Professor Henry Seishiro Okazaki, founder and Master of the Kodenkan Ju jItsu and the American Jujitsu Institute of Hawaii, was born in the town of Kakeda, Fukushima Prefecture, on the island of Honshu, Japan, January 28, 1890. At the age of 16 he moved with his family to the island of Hawaii, and when he was 19 he was diagnosed as having tuberculosis.
In the early 1900’s tuberculosis was called “consumption” and “black lung disease”, and Okazaki was convinced he was going to die. Okazaki writes that “Because of this, I committed ‘sutemi’, self-abandonment to death.” Fortunately, he came under the care and guidance of a great Jujitsu master and healer by the name of Kichimatsu Tanaka at his Shin Yu Kai Dojo in Hilo. Okazaki goes on to say: “Assuming I was a dead man, I practiced Judo with all my strength at the risk of my life. During this time, strangely enough, I had a complete recovery of health from the sickness, and I became the owner of a body as if made of iron! Therefore, I was convinced that my whole life was a gift from Judo and thereafter my whole life should be devoted in behalf of Judo.”
In addition to his constant study of Jujitsu under Professor Tanaka, Okazaki also studied under various masters in Hilo, Hawaii, and mastered the Jujitsu styles of Yoshin Ryu, Iwaga Ryu, and Kosogabe Ryu. Furthermore, he learned the Okinawan form of the Chinese hand techniques known as Ryukyu Karate Jutsu, as well as Philippino knife arts, Spanish dirk fighting, Mushi Jutsu (the Chinese Praying Mantis Style of Kung Fu), and Hawaiian Lua (the “touch of death” techniques practiced by the ancient Hawaiian warriors. He also studied American boxing and wrestling in order to understand how his Oriental arts compared and contrasted with the American styles of pugilism. In 1922, after 13 years of exhaustive study of martial arts, Tanaka Sensei finally promoted Okazaki to Black Belt.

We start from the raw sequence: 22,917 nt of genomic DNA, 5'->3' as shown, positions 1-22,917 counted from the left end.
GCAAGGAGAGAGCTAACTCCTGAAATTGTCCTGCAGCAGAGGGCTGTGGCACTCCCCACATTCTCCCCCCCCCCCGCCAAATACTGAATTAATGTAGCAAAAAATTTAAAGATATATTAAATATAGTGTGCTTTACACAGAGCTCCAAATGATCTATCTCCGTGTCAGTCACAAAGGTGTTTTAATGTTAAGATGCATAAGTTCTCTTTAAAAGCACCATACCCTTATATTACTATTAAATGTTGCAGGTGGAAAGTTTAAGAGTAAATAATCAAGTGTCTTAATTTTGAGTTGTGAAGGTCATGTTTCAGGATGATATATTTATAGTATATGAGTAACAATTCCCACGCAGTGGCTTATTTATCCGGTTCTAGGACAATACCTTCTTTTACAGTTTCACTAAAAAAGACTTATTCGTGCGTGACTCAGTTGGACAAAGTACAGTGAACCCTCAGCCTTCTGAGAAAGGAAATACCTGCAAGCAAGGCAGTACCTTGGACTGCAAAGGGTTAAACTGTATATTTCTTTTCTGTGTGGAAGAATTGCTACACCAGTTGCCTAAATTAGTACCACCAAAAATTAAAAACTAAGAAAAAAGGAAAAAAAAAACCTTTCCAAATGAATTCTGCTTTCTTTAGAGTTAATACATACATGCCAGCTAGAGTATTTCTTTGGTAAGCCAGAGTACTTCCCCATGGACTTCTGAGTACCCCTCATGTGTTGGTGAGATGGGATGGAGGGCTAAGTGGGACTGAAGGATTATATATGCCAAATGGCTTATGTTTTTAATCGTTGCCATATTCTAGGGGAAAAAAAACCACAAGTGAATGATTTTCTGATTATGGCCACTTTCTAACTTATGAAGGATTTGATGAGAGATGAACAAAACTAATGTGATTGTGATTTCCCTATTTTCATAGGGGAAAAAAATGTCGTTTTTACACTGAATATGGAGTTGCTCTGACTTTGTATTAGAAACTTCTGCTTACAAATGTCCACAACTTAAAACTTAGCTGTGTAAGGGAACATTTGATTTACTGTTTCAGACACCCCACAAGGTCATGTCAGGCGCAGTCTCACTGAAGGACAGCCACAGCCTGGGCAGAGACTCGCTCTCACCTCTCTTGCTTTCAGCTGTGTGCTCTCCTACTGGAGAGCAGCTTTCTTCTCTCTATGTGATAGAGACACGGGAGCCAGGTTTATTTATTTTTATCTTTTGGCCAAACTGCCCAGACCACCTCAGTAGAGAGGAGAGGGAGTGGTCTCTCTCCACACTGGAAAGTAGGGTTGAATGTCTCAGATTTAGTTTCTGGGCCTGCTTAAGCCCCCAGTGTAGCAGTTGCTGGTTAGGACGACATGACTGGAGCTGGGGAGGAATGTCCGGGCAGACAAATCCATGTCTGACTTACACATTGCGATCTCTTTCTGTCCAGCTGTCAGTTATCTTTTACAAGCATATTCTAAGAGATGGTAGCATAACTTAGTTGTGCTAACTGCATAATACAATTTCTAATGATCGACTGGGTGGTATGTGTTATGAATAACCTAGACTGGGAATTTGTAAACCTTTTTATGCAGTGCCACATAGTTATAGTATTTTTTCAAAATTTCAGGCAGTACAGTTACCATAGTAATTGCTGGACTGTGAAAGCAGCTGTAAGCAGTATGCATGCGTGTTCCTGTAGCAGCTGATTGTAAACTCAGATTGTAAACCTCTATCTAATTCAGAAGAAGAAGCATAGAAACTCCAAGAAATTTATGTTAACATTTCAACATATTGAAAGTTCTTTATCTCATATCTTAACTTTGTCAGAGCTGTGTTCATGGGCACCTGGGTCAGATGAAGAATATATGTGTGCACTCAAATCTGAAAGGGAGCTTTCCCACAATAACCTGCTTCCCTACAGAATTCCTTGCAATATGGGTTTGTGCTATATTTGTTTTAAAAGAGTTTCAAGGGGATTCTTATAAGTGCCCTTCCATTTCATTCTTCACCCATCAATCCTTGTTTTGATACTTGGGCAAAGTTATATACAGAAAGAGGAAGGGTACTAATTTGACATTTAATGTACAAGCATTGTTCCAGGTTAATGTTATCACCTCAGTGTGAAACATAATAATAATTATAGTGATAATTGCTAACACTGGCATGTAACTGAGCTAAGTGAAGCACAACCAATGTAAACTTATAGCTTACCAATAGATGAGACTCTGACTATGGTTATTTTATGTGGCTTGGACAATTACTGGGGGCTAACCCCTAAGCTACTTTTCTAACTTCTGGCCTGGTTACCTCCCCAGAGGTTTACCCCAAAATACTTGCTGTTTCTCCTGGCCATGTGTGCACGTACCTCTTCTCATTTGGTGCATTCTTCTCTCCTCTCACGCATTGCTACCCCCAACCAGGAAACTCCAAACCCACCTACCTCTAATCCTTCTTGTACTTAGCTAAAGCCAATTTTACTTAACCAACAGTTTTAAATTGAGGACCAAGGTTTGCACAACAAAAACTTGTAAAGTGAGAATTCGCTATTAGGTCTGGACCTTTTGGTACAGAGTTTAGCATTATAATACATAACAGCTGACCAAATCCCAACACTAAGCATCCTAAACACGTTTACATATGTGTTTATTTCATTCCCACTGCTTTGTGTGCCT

In 1924, with a letter of introduction from his Sensei, Okazaki toured Japan, where he deeply studied and researched the ‘okugi’ (the very secret techniques), at more than fifty Jujitsu and Judo schools including Shibukawa Ryu, Yoshin Ryu, Namba Shoshin Ryu, Take No Uchi Ryu, and many others, as well as Kodokan Judo. At the Kodokan he studied Judo under Dr.Jigoro Kano, and was promptly promoted to 3rd Degree Black Belt. During his tour he states that he acquired 675 different kinds of techniques and forms. He also made a special study of kappo and seifukujitsu (restorative body therapy), resusitation, bone setting, and herbology, because he recognized that the virtue of jujitsu lay in the possibility of reversing the effects of deadly or disabling arts by restorative massage and therapeutics.
Upon his return from Japan, Henry Okazaki taught Judo and Jujitsu on the Hawaiian island of Maui. Gradually, he evolved a system of self-defense Jujitsu comprising courses for men, women, and children, including methods of defense against punching, kicking, and grabbing attacks, as well as defenses against the knife, gun, rifle, sword, and bayonet. In his system, which he called Danzan Ryu, “Sandalwood Mountain Style”, he stressed the ancient principles of philosophical and moral training while retaining the best of the arts of self-defense, and restoration therapy, and combined these with the system of physical culture and mental cultivation now known as sports Judo. He thus achieved a true synthesis of ancient and modern elements which is a complete system of Judo and Jujitsu.